> (i.e. unaffiliated with co-op institutions) to join the project. why
> would =
> I
> want to contribute to the framework/project if don=B9t benefit from it
> any
> way? if, on the other hand, the framework is robust enough so that it
> can b=
> e
> used to create other vertical apps then that might spur independent
> developers to join. the net effect is that most likely you will limit
> project participation to co-op members only. there is nothing wrong
> with
> that. it all depends on your aim.
> * it appears that project sakai is quite similar structurally to what
> you
> have in mind. i guess i tend to favor open source projects that
> release cod=
> e
> early and often, that release code freely to anyone and everyone, and,
> most
> importantly, provide mechanisms for anyone and everyone to bring their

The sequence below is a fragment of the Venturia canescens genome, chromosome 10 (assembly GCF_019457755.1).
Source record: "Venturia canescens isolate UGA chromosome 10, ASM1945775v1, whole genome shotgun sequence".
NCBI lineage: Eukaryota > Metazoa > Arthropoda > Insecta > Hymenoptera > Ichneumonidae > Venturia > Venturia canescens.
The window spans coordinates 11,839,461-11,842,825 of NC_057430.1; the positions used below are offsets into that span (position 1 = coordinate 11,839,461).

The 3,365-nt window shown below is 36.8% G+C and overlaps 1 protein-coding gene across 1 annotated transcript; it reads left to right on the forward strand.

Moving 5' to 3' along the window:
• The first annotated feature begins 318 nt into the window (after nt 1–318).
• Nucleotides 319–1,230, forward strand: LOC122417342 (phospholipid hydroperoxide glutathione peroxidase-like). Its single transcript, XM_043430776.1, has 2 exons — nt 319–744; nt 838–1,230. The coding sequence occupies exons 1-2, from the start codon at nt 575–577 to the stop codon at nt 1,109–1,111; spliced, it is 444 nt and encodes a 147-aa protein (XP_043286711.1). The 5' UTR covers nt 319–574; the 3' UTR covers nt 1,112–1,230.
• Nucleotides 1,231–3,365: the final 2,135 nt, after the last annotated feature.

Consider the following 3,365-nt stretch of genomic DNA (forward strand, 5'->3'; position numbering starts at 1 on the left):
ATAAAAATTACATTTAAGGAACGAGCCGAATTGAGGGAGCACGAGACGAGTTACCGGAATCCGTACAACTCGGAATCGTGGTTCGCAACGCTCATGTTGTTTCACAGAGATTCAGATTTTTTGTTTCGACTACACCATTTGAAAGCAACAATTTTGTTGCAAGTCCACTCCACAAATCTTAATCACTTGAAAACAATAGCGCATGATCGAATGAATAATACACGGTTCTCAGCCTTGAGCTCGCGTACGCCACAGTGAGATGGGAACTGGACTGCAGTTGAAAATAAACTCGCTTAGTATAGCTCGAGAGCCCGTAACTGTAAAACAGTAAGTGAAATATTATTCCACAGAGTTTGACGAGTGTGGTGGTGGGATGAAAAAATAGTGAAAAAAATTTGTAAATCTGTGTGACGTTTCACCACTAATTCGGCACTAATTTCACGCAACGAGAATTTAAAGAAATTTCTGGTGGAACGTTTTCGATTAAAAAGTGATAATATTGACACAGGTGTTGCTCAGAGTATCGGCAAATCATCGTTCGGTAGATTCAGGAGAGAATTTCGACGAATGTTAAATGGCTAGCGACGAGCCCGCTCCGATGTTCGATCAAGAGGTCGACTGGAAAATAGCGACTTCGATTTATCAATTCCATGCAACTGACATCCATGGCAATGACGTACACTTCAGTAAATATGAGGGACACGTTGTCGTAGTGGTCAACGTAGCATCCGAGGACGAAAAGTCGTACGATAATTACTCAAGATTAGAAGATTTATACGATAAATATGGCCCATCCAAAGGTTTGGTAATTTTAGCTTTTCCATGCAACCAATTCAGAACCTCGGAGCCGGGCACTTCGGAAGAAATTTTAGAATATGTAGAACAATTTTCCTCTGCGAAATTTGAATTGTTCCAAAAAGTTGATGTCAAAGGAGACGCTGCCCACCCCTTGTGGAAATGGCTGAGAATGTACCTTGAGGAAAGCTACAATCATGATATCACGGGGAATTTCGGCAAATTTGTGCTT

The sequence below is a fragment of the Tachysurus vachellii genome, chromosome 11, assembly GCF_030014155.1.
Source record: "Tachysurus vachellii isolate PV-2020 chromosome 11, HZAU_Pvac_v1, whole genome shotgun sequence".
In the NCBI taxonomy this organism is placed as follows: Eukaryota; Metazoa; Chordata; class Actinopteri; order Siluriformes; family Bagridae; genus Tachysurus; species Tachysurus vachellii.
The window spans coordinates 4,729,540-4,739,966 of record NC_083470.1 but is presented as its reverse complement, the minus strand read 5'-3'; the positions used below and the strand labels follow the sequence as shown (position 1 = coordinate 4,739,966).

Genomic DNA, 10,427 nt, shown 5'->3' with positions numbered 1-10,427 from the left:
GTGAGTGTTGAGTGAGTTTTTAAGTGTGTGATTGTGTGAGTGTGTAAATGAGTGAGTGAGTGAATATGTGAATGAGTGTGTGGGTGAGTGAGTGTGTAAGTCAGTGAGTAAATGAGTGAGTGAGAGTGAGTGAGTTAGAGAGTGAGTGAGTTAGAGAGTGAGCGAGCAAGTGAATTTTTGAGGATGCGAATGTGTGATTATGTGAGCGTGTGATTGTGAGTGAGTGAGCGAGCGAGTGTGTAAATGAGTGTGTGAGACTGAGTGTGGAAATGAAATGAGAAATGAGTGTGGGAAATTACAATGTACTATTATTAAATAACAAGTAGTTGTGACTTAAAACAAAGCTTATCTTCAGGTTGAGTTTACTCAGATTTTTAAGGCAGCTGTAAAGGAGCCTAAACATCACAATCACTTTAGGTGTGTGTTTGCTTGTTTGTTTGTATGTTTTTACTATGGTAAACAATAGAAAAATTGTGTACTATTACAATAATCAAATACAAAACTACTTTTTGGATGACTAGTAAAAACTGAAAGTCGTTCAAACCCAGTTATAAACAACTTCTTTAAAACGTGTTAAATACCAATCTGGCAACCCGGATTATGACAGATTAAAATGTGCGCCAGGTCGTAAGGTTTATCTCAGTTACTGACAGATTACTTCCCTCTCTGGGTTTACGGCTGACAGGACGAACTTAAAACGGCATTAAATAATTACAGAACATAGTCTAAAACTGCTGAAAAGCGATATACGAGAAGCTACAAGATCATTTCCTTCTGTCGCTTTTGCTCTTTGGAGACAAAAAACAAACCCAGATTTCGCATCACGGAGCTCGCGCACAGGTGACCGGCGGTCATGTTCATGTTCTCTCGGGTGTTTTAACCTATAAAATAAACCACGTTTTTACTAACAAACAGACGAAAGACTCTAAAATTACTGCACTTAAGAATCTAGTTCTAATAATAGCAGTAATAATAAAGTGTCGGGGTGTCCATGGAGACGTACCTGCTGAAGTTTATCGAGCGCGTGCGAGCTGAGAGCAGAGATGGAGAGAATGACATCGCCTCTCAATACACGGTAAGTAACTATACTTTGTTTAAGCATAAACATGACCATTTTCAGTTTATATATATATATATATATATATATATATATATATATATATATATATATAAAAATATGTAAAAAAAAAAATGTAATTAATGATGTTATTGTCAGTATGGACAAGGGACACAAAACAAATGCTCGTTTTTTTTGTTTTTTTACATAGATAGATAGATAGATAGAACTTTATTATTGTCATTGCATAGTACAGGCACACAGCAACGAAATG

> idea=
> s
> to the table. it doesn=B9t mean that the idea will be implemented, but
> it wil=
> l
> be heard. the best open source projects are globally democratic (in
> giving
> everyone a seat at the table) and meritocratic (in terms of which
> ideas are
> ultimately implemented).
> * i would think that it=B9s to your advantage to make the entire
> project open
> source in order gain maximum adoption. there would still be a role for
> the
> co-op, namely to secure joint funding and resources for new features
> and
> enhancements. by the way, this would not preclude an institution from
> not
> releasing some modules or code;
>
> best,
> Al
>
> Alfred H. Essa
> Chief Information Officer
> MIT Sloan School of Management
>
>
> From: Michael Sherer <[log in to unmask]>
> Reply-To: The EDUCAUSE CIO Constituent Group Listserv

**********
Participation and subscription information for this EDUCAUSE Constituent Group discussion list can be found at http://www.educause.edu/cg/.